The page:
‘The new Roaring 20s’ — the post-Trump era is seeing a trend of ‘excess’: report
If history repeats itself, the 2020s may mirror the 1920s in terms of social activity — although hopefully not economically, as the Great Depression started in 1929. According to Vice's Drew Millard, there are already signs of the Biden era turning into the "Roaring 2020s."
The COVID-19 pandemic has been the world's worst health crisis since the Spanish flu pandemic of 1918/1919, which was devastating and killed millions of people. As deadly as COVID-19 has been — this pandemic, according to Johns Hopkins University in Baltimore, has killed more than 3.9 million people worldwide — the 1918/1919 pandemic was much deadlier. Yet that pandemic was followed by a boom in social activity. The 1920s went down in history as an era of bootleggers, Al Capone, flappers, jazz bands and "The Great Gatsby." And Millard predicts that the 2020s will, similarly, become a decade of "excess."
In an article published by Vice on June 23, Millard writes, "Coronavirus cases are down, meme stocks and crypto markets are up. It has been nearly two fiscal quarters since Donald Trump left the White House, the sun is out, and I, personally, am ready to party. There is an exuberance in the air, as though we've emerged from a year spent getting poorer and sadder, alone, ready to get richer and happier, together — not through organizing and collective action, but by getting so irrationally excited about some random bullshit that it magically becomes worth money."
Obviously, much has changed since the 1920s — technologically, musically, socially and otherwise. The flappers of the 1920s partied to jazz greats like Fletcher Henderson, Louis Armstrong, Duke Ellington and King Oliver; in 2021, hip-hop reigns supreme in pop culture. Cardi B. is on the charts; not bandleader Paul Whiteman or pop singer Al Jolson. And these days, Millard notes, rappers are known for images of "excess."
"Leave it to Tyga to encapsulate the totality of 2021 in a single tweet," Millard writes. "On June 3, the Los Angeles rapper announced that he would be investing heavily in PAWGCoin, a jokey cryptocurrency project modeled on the recent DogeCoin boom with the ultimate goal of creating an NFT market for nudes."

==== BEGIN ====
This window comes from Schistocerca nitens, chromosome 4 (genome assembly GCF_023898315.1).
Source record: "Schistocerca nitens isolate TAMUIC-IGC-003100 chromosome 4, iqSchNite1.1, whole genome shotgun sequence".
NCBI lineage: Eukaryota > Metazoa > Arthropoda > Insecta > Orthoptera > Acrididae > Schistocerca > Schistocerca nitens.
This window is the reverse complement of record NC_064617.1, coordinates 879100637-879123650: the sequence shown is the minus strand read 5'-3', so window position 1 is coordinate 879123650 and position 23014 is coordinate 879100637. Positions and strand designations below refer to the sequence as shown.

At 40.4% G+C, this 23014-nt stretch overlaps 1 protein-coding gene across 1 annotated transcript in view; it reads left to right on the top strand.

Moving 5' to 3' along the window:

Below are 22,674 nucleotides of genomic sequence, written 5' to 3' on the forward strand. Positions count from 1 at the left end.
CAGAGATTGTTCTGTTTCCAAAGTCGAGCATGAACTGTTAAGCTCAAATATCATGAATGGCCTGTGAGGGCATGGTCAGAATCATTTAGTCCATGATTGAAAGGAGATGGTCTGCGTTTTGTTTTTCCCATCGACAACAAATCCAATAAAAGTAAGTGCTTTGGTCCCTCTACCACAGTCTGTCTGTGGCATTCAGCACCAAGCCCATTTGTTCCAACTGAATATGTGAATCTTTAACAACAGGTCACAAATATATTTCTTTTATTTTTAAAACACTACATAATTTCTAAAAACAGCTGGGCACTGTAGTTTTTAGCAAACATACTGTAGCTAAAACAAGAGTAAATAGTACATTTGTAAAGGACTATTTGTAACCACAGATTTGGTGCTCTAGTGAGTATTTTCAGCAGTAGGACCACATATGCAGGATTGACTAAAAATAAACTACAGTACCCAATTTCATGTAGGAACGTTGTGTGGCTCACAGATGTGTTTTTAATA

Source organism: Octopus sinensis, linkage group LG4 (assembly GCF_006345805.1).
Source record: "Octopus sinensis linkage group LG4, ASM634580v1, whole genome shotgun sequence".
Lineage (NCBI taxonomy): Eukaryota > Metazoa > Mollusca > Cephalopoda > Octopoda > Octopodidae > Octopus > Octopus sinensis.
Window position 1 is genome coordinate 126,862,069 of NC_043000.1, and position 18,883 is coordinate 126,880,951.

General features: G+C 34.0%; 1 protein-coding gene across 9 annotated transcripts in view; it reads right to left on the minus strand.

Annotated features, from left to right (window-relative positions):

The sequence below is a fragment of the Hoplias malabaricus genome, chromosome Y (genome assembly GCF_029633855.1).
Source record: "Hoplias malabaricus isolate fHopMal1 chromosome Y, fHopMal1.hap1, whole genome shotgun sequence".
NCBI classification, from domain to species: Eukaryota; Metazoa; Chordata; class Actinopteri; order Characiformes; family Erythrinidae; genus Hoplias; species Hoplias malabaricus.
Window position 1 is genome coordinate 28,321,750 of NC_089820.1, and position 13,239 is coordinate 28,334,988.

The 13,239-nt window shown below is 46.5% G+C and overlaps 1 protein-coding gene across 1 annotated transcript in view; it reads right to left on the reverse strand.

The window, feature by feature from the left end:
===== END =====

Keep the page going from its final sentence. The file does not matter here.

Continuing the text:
One symbol of the 1920s that remains popular in 2021 is the bob haircut. During the 1920s, the bob was closely identified with flappers — and it became a symbol of feminism. The more social conservatives railed against the bob cut, the more popular it became.
Back in 1920 and 1921, Americans were fed up with the social distancing that the Spanish flu pandemic brought. And Millard sees a similar mood in 2021.
Millard observes, "It really does feel as if we're stepping outside for the first time in months, only to discover that the tectonic plates have shifted below our feet, resulting in strange new formulations all around."
Millard stresses, however, that many Americans didn't prosper during the Roaring 1920s.
"So, are we due for a Roaring 20s redux, with semi-legal weed in place of Prohibition, people who are really into the word 'aesthetic' instead of flappers, and TikTok as an online analog to Weimar Germany's cabarets?," Millard writes. "Yes, but only if you accept that the 1920s kind of sucked. In her book 'The Modern Temper: American Culture and Society in the 1920s,' historian Lynn Dumenil writes that 'the aura of wealth' that defined the decade 'obscured a highly skewed distribution of income that placed the bulk of the country's assets in the hands of the few.'"
Millard continues, "She adds that nonetheless, 'the 1920s were marked by a sense of prosperity and a get-rich-quick mentality, evident not only in the stock market but also in giddy land booms in Florida and Los Angeles that reflected prosperous Americans' sense of a new era of unlimited material progress.' Which, like, have you looked at home values lately? Sheesh!"
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